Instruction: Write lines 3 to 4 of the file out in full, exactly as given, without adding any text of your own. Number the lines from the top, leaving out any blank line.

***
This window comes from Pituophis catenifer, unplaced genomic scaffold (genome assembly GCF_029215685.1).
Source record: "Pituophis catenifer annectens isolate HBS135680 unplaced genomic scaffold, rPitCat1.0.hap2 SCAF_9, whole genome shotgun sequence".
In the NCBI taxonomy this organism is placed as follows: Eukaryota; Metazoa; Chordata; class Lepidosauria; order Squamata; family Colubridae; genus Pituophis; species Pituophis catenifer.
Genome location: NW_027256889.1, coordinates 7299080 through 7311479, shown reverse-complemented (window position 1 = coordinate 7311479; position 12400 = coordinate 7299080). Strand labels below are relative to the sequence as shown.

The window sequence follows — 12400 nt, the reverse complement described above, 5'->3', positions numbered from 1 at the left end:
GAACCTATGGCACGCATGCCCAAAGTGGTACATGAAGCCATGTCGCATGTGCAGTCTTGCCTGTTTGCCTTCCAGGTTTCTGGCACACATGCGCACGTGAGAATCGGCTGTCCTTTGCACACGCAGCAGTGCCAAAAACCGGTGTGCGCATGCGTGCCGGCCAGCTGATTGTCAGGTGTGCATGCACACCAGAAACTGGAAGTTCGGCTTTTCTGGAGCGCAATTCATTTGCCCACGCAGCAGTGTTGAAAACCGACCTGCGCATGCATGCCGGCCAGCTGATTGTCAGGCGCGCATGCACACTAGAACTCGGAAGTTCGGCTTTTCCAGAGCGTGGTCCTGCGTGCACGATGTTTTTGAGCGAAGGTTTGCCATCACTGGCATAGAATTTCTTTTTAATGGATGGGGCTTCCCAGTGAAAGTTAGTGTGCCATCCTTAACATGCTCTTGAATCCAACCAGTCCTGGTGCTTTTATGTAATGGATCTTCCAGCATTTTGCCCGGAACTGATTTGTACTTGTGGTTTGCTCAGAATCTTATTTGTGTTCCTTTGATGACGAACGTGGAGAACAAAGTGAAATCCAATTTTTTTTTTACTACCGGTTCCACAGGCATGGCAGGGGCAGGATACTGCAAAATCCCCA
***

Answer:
In the NCBI taxonomy this organism is placed as follows: Eukaryota; Metazoa; Chordata; class Lepidosauria; order Squamata; family Colubridae; genus Pituophis; species Pituophis catenifer.
Genome location: NW_027256889.1, coordinates 7299080 through 7311479, shown reverse-complemented (window position 1 = coordinate 7311479; position 12400 = coordinate 7299080). Strand labels below are relative to the sequence as shown.